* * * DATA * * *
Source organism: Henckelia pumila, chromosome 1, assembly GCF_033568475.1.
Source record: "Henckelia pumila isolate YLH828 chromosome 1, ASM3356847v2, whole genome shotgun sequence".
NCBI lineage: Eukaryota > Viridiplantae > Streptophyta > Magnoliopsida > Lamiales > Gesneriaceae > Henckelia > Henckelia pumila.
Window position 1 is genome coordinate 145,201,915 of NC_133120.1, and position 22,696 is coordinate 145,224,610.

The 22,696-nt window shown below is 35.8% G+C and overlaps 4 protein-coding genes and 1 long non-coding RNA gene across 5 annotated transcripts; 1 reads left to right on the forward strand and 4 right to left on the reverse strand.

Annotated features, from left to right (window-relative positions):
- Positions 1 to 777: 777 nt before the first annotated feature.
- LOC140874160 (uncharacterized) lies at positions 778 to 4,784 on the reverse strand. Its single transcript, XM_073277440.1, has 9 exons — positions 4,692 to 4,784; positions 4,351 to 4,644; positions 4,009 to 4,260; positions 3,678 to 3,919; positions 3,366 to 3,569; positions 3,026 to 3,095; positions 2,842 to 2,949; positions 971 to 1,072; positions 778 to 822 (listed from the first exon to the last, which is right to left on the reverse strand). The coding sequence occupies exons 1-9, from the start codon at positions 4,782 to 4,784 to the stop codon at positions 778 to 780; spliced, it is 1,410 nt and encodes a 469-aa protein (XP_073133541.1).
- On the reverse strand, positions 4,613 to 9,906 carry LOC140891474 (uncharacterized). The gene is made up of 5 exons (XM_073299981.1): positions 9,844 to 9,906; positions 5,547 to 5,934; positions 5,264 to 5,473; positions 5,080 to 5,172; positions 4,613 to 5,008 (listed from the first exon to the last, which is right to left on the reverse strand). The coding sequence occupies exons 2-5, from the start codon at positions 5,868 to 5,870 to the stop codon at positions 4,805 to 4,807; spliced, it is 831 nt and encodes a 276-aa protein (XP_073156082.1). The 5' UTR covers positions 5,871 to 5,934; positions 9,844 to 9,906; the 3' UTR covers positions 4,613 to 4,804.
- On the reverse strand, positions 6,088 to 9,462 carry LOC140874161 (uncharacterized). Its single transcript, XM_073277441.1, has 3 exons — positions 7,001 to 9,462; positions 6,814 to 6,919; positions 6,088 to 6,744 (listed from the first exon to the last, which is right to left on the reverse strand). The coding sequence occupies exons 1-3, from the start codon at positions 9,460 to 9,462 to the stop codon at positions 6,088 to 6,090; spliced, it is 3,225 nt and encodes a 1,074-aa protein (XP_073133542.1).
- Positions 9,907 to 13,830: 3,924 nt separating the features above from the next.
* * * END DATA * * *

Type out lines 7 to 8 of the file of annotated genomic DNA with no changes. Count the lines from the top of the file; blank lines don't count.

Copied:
- Positions 1 to 777: 777 nt before the first annotated feature.
- LOC140874160 (uncharacterized) lies at positions 778 to 4,784 on the reverse strand. Its single transcript, XM_073277440.1, has 9 exons — positions 4,692 to 4,784; positions 4,351 to 4,644; positions 4,009 to 4,260; positions 3,678 to 3,919; positions 3,366 to 3,569; positions 3,026 to 3,095; positions 2,842 to 2,949; positions 971 to 1,072; positions 778 to 822 (listed from the first exon to the last, which is right to left on the reverse strand). The coding sequence occupies exons 1-9, from the start codon at positions 4,782 to 4,784 to the stop codon at positions 778 to 780; spliced, it is 1,410 nt and encodes a 469-aa protein (XP_073133541.1).